For instance, he likes to videotape everything.



It’s his Kryptonite. Marisa went without during her hospital stay, just so that her pimp could do with. Roger will OD tonight and it will look like a homicide, of that she is certain. Then, when Roger’s cousin reads about this, she will panic and send the media some copies of that tape of Clifton Maynard nearly killing Marisa.

Clifton will take the fall for Roger’s murder, of that she is almost certain. Either way, when all is said and done, she will kill two birds.

The End

This story was for Patti Abbott's latest flash fiction challenge, and you know that she always comes up with the best ones. She said-

"On Saturday night, we passed a young woman on the street who was talking to her male companion and said, "I really don't mind the scars." A good startup line for a little challenge perhaps. I looked for a picture to go with it but 1) they scarred (make that scared) me too much to post and 2) I felt like the pictures steered the story.

So how about a 800 or so word story that contains that line in it. How about an end date of February 28th? What do you think?

If you don't have a blog to post it on, I'll post it here with mine. Just give me a few days' notice."


Beth said...

Cormac, I love this! I want to read the entire book. I particularly love "They are a maimed mnemonic that someone did this to her," and I've been reading it aloud to myself (softly, as I'm still at the office) for the last five minutes.

I need to come by more often.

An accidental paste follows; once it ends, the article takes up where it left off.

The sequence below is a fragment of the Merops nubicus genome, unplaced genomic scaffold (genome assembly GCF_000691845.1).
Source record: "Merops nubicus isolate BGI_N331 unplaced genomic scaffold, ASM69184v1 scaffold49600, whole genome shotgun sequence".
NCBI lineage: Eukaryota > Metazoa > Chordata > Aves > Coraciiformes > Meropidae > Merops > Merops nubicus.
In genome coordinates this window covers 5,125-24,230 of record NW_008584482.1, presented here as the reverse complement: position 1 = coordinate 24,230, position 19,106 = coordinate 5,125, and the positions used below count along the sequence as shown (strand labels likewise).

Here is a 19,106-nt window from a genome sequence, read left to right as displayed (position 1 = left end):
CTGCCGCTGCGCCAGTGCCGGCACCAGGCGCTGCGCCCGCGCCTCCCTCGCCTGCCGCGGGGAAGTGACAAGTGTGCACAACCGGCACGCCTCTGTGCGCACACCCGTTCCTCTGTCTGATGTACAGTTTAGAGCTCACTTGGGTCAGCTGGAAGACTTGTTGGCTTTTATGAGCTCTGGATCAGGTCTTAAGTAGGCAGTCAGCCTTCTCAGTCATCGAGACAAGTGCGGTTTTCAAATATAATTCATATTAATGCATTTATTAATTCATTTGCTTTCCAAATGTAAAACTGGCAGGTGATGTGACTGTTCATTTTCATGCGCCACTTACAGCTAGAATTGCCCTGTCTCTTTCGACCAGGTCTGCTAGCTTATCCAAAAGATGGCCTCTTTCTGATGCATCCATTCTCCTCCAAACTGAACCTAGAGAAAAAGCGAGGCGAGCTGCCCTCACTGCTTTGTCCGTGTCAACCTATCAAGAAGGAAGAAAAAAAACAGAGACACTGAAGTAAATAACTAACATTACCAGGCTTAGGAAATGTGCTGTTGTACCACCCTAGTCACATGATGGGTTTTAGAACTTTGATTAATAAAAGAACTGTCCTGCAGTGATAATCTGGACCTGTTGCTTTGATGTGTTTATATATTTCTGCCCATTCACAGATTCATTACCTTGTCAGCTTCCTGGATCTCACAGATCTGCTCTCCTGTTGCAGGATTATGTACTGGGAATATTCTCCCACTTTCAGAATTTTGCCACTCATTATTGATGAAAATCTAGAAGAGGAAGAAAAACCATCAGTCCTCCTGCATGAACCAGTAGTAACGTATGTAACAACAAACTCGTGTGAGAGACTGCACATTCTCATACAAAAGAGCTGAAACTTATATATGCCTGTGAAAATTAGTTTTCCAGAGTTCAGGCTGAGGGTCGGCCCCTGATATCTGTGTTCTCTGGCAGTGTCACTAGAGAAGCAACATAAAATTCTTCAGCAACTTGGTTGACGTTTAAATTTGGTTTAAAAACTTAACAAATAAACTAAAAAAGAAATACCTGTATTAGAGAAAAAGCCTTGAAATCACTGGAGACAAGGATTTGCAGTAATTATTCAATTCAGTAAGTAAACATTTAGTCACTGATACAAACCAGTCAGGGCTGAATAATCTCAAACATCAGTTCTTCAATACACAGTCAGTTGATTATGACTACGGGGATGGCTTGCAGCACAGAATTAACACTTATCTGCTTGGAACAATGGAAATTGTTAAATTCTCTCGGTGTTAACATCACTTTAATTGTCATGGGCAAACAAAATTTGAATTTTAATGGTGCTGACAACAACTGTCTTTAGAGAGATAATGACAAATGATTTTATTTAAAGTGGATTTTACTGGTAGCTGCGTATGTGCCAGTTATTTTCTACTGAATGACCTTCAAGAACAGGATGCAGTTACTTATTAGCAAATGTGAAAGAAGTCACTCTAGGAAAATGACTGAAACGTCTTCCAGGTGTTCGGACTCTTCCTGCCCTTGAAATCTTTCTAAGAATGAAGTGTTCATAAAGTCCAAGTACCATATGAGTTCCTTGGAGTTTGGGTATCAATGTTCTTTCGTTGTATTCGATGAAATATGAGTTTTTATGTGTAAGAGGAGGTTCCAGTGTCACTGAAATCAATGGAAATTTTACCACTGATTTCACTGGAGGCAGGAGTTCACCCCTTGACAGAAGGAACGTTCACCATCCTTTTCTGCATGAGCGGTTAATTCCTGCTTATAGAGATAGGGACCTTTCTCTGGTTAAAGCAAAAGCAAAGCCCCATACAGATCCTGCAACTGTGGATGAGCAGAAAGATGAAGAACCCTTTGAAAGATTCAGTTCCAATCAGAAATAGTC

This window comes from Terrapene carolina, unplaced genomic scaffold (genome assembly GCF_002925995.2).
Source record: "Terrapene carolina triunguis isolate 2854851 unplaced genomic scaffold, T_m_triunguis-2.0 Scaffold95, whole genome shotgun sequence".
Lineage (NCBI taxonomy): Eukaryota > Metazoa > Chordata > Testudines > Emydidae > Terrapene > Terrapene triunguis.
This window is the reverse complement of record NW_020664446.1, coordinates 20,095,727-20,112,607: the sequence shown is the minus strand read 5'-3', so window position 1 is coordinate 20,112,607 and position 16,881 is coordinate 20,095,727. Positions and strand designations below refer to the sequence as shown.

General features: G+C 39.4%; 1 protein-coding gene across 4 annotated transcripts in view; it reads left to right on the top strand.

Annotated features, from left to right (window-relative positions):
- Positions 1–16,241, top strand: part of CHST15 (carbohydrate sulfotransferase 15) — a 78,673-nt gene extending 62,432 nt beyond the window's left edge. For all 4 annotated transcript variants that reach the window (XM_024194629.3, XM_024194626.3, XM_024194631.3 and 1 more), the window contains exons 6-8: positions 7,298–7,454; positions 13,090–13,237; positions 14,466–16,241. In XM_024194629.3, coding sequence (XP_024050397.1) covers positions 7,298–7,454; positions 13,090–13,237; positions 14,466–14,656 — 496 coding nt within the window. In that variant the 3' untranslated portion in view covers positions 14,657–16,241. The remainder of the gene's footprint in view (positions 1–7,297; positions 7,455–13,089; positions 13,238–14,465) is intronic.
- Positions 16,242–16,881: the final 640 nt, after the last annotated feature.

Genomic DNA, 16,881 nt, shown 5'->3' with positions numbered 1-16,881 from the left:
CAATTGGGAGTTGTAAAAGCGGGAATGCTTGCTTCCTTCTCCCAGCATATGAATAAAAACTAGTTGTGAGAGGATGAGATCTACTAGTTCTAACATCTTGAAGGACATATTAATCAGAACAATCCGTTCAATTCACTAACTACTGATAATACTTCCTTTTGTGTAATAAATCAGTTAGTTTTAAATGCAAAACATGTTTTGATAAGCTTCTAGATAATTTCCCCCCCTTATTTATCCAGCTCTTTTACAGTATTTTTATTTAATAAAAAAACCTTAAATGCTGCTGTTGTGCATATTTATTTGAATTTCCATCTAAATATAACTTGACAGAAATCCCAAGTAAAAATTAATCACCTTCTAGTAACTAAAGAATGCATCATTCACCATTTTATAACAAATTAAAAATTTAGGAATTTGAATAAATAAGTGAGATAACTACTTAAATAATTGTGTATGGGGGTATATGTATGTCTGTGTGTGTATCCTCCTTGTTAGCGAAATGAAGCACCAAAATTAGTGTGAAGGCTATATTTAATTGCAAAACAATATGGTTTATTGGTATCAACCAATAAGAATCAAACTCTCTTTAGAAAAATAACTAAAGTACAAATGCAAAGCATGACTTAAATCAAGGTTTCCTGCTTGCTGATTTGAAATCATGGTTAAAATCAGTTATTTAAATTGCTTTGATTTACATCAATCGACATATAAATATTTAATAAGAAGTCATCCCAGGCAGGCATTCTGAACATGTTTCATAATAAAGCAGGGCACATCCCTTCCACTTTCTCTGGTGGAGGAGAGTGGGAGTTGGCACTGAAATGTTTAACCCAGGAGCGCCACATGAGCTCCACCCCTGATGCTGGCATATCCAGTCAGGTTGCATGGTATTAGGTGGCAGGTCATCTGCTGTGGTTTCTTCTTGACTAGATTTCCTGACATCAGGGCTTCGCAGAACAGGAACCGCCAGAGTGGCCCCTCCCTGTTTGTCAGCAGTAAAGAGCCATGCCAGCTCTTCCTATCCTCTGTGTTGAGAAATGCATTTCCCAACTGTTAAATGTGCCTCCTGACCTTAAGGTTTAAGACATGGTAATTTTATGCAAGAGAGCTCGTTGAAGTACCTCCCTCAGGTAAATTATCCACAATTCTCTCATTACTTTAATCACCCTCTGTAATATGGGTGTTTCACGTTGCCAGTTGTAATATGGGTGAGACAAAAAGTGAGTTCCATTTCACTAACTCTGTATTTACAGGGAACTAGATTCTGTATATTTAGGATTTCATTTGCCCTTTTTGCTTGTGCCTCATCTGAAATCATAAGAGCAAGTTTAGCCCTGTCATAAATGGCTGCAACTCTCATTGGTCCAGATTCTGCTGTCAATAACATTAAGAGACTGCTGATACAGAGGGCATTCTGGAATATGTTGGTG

Coaster Punchman said...

I'm with Beth, but my favorite line was "...with a tone so mellifluous that it would go well with either tea or bread."

Nicely done, sir.

Princess LadyBug said...

Fabulous!!! I'd kill to read more. ;)

Doc said...

Cormac, old friend, you never cease to amaze me. I envy your talent to pump so much quality into so few words. You have a talent that should be recognized.

The title threw me at first as the only stone I could think of was a gravestone and the pic of the two birds all made sense at the end. Well done!


WellesFan said...

Revenge is a dish best served with barbiturates. Nice one, Cormac.

chad rohrbacher said...

Nicely done. I enjoyed your intertwining of scars into the narrative. Rock on.

Katherine Tomlinson said...

Oh, I do love a story where revenge is taken and karma is served. Good one.

Alan Griffiths said...

Beautifully done, Cormac – great prose all the way through. My hat is tipped to you, sir.

Best, Alan

Cormac Brown said...


Wow, I am indeed honored that you read this and that you made a non-FB appearance on the Internet to leave a comment! Thank you for popping by, the compliment and for reading this.


Thank you very much, sir.


Excellent, and...

"I'd kill to read more."

There's a particularlly difficult person at wor...nevermind.


Thanks, and as usually, everything was a misdirection.


Thank you...

"Revenge is a dish best served with barbiturates."

...and a little coke, plus a rant on the radio. At least that is what Charlie Sheen tells me after he passes out in my garage.


Thanks much, and Katherine told me that your effort for Patti's Challenge is pretty exceptional. I'll be checking it out this morning.


Thank you good friend.


Thanks, and I tip my pork pie right back to you, sir.

Paul D. Brazill said...

Great revenge tale. Lots of beaut lines and, yep, you could take this futher, if you wanted.

pattinase (abbott) said...

Well done, Cormac. Nothing like a good revenge story to go with lunch.

Evan Lewis said...

Hard as stone. With a happy ending, too.

John said...

Marisa is definitely my kind of gal.

The prequel would make fine reading as well. I'm positive.

r2 said...

Great job. Tremendous.

R L Kelstrom said...

Great misleads. Title and last line- perfection.